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Hawaii Disorderly Conduct Laws

The definition of disorderly conduct varies from state to state. However, most states use the term to criminalize being drunk in public, disturbing the peace, or loitering in certain areas. In Hawaii, disorderly conduct includes various petty annoyances to the public. The table below outlines Hawaii's disorderly conduct law.

Code Section

Hawaii Revised Statutes section 711-1101: Disorderly Conduct

What's Prohibited?

Intending to cause physical inconvenience or alarm to members of the public, or recklessly causing a risk thereof, by:
  • Engaging in fighting, or in violent or tumultuous behavior
  • Making threats
  • Making unreasonable noise
  • Subjecting another person to offensively coarse behavior or abusive language that is likely to provoke a violent response
  • Creating a hazardous or physically offensive condition by any act which isn't performed under an authorized license or permit, or
  • Impeding or obstructing (for the purpose of begging or soliciting arms) any person in a pubic place or in any place open to the public


Disorderly conduct is a petty misdemeanor if it is the defendant's intention to cause substantial harm or serious inconvenience, or if the defendant persists in disorderly conduct after a reasonable warning or request to desist.

How Much Noise is Unreasonable Noise?

Hawaii's disorderly conduct statute prohibits intentionally causing physical inconvenience or alarm to members of the public (or recklessly causing a risk thereof) by making unreasonable noise. But how much noise is "unreasonable?"

According to the disorderly conduct statute's commentary, noise is unreasonable if, considering the nature and purpose of the person's conduct, the conduct involves a gross deviation from the standard of conduct that a law abiding citizen would follow in the same situation. This analysis also takes into consideration the nature of the location and the time of day or night when the conduct takes place. Noise is also considered to be unreasonable if the offender continues to make noise after a police officer tells him or her that the noise is unreasonable and should be stopped or reduced.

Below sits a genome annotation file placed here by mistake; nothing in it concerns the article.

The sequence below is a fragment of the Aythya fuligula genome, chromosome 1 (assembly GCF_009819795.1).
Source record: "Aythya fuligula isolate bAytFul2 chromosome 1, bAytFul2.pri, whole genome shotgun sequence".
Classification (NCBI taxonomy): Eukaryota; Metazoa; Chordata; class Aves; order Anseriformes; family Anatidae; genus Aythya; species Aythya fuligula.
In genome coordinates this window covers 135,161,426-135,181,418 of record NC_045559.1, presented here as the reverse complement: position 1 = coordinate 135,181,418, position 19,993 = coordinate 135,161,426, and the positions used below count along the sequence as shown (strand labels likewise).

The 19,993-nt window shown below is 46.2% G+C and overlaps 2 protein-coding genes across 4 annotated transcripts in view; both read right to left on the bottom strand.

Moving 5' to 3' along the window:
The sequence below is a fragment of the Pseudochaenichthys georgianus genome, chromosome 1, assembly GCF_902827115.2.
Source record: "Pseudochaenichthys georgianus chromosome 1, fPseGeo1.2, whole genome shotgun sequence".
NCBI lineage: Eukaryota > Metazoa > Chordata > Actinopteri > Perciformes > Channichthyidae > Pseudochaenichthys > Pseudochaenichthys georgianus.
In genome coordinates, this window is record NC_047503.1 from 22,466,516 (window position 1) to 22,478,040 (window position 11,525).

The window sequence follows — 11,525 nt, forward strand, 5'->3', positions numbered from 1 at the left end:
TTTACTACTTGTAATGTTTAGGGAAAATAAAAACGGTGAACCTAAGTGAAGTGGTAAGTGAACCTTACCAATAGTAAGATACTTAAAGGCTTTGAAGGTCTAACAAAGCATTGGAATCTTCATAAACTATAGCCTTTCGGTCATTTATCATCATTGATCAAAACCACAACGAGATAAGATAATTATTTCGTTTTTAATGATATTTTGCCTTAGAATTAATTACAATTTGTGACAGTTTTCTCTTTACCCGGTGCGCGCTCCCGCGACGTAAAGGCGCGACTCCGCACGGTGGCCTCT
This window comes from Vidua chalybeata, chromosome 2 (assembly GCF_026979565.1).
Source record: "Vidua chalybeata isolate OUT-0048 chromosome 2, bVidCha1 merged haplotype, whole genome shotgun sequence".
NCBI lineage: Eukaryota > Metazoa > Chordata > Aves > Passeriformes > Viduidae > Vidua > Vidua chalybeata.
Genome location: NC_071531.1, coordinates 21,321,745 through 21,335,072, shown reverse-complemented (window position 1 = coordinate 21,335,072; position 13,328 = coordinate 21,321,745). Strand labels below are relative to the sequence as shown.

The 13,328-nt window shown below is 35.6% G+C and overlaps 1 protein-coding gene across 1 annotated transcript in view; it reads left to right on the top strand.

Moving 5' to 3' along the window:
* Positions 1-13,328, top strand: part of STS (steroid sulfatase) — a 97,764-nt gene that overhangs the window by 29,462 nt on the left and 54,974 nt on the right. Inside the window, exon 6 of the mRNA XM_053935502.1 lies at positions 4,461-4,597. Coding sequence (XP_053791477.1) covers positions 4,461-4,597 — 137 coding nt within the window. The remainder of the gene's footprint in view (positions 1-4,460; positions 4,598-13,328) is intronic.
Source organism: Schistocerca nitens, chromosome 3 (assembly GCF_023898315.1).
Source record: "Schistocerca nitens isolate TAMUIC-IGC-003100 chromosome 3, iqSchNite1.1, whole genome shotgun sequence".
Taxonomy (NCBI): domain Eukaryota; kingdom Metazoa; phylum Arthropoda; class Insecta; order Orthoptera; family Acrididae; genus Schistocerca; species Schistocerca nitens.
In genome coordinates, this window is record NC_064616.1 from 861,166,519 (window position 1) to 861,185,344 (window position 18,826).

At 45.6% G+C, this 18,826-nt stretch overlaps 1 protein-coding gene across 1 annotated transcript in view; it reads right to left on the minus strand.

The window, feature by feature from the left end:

Free Speech

The right to free speech is protected in America's Constitution, however, some types of speech fall outside the bounds of this constitutional protection. Hawaii's disorderly conduct statute makes it illegal to intentionally alarm members of the public by subjecting another person to offensively course behavior or language that is likely to provoke a violent response.

This limitation on speech is only meant to apply to obscene and scatological language, and not to speech that is political or religiously offensive. In this way, Hawaii's disorderly conduct law only limits speech that isn't protected by the Constitution.

Additional Resources

State laws change frequently. For case specific information about Hawaii's disorderly conduct laws contact a local criminal defense lawyer.

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